Similarly, digital map maker Arun Ganesh teamed with a colleague and developed a street-level map of Chennai that incorporated crowd-sourced information about what roads are inundated, by how much, and where to find relief camps. The map went live on December 1, 2015. Not only were residents able to avoid the most dangerous flood zones, the city learned which areas were the first to flood and to what depth. Crowd-sourced flooding information was reported from 15,000 road segments, and in the two weeks of its launch, it had registered 1.2 million views.
There were many other such initiatives. Social media was used extensively to link those who needed to be rescued to official rescuers. Food was reached to who needed it the most. An IAS officer from Tamil Nadu, turned a governmental call centre in Bengaluru to coordinate relief calls. Young volunteers from Tamil Nadu working in Bengaluru’s information technology industry manned the call centre, so that they could communicate seamlessly in Tamil.
It was the Chennai model that Kerala adopted when it faced equally devastating floods in August 2018. Social media teams worked with district authorities and others to rescue and to reach relief material. Working together, Kerala overcame the crisis in as effective a manner it was possible under the circumstances.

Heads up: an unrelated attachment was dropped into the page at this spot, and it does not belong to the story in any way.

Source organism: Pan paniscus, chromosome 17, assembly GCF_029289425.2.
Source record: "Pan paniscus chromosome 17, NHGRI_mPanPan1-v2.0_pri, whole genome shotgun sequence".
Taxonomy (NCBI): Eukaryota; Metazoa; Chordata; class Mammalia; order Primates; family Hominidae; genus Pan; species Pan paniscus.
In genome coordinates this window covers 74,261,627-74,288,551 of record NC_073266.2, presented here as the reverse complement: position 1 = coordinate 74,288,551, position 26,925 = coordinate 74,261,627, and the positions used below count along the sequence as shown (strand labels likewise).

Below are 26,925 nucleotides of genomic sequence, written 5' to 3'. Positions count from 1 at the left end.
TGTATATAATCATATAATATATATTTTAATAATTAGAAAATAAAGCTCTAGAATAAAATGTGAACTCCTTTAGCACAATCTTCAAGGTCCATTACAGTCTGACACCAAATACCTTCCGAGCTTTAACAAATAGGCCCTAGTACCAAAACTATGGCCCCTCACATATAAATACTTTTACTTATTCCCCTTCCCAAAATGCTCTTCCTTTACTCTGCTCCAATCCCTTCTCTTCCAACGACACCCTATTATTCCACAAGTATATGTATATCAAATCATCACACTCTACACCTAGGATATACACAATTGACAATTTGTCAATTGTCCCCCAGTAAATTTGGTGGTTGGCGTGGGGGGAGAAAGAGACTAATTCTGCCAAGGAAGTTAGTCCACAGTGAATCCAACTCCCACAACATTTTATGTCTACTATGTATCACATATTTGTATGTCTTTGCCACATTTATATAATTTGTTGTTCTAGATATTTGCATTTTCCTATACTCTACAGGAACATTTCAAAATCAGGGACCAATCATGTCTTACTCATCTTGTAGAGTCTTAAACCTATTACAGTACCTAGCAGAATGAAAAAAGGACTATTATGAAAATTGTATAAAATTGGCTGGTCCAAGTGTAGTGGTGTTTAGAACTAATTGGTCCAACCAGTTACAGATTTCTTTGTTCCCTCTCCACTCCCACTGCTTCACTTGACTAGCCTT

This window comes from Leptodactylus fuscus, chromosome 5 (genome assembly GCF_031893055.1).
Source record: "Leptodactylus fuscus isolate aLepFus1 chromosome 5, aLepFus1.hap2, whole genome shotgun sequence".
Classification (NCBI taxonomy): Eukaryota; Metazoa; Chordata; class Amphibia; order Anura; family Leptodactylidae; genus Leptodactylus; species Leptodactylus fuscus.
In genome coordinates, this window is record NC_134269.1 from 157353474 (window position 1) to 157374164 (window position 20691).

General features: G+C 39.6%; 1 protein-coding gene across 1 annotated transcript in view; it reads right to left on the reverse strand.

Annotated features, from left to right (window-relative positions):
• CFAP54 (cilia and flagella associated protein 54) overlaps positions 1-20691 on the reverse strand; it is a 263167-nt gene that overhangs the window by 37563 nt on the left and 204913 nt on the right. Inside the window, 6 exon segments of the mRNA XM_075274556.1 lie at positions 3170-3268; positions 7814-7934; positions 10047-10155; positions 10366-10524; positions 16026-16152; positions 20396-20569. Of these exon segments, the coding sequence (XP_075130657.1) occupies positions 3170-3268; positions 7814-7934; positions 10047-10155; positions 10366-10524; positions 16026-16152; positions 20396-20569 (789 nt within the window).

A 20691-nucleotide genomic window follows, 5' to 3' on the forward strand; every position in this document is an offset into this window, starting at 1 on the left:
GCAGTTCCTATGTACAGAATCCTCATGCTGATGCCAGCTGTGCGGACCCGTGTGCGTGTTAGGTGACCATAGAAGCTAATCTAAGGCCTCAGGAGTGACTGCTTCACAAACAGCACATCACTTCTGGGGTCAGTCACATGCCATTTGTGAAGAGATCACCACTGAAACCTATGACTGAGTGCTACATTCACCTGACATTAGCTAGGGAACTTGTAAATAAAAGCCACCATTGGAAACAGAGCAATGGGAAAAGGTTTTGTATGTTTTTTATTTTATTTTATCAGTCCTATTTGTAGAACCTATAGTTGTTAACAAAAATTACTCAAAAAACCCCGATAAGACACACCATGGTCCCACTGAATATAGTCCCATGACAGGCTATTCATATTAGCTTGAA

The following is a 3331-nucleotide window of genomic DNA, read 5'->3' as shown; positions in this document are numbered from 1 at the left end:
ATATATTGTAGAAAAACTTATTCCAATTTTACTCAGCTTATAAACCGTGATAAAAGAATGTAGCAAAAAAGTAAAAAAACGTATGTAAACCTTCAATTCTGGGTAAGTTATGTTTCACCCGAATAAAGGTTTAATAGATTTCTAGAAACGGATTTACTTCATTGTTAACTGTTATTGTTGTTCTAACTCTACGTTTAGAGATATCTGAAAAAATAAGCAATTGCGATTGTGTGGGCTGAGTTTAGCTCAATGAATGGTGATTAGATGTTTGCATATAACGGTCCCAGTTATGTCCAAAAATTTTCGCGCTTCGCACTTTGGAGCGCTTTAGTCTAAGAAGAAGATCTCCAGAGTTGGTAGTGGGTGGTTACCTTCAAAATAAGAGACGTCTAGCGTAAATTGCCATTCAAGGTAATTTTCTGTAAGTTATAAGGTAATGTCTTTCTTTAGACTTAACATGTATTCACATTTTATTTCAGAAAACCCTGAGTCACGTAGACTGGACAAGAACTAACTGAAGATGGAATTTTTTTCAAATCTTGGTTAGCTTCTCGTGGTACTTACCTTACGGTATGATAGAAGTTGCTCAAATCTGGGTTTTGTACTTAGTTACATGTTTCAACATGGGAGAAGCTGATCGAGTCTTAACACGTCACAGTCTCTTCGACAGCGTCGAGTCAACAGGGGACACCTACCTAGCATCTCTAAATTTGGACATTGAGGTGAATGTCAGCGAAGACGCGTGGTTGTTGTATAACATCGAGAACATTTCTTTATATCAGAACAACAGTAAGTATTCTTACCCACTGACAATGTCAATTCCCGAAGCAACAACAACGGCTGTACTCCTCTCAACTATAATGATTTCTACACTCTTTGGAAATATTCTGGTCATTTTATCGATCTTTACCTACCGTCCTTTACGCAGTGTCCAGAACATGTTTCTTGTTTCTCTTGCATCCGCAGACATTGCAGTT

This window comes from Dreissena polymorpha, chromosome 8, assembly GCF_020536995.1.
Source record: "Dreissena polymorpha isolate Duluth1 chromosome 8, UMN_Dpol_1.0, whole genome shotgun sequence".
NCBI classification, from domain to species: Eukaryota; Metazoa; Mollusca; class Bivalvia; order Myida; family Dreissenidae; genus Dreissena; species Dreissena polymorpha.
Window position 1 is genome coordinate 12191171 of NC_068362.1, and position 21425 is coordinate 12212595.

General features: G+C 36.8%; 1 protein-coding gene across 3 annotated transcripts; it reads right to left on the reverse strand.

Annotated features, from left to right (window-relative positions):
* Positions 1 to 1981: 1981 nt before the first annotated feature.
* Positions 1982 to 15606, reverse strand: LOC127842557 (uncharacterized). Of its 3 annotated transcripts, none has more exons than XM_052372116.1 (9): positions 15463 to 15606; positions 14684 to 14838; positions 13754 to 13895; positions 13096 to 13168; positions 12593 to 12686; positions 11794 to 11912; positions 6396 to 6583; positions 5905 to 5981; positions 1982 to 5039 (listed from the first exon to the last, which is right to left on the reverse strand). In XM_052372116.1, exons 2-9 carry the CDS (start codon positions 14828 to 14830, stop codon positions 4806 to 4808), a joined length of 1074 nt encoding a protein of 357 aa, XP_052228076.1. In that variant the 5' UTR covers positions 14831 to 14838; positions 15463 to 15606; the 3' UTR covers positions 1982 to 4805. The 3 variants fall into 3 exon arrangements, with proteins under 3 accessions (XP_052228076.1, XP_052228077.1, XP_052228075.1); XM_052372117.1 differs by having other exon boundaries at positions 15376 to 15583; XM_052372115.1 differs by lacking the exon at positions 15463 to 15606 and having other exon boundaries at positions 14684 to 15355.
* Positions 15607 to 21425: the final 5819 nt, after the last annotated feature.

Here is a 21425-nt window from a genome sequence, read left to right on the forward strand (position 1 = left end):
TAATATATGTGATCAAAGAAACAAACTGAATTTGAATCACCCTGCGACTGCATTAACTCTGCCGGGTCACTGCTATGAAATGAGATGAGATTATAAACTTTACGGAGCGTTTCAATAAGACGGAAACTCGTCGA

However, the similarities between Chennai and Kerala ended with the crisis. While Chennai discussed the floods continuously for months in the public mind space, Kerala’s discussions were hijacked to a polarising discussion on whether women of menstruating age should enter the Sabarimala temple or not.
The Supreme Court judgement changed it all
Coming close on the heels of the floods, on September 28, 2018, the Supreme Court struck down the rule in the Sabarimala temple that disallowed women in the menstruating age between 10 and 50 years from entering the temple premises. The judgement created a social media controversy and conflict in Kerala that continued for months. It is only in February 2019 that the controversy eased out and the space was taken over by other discussions.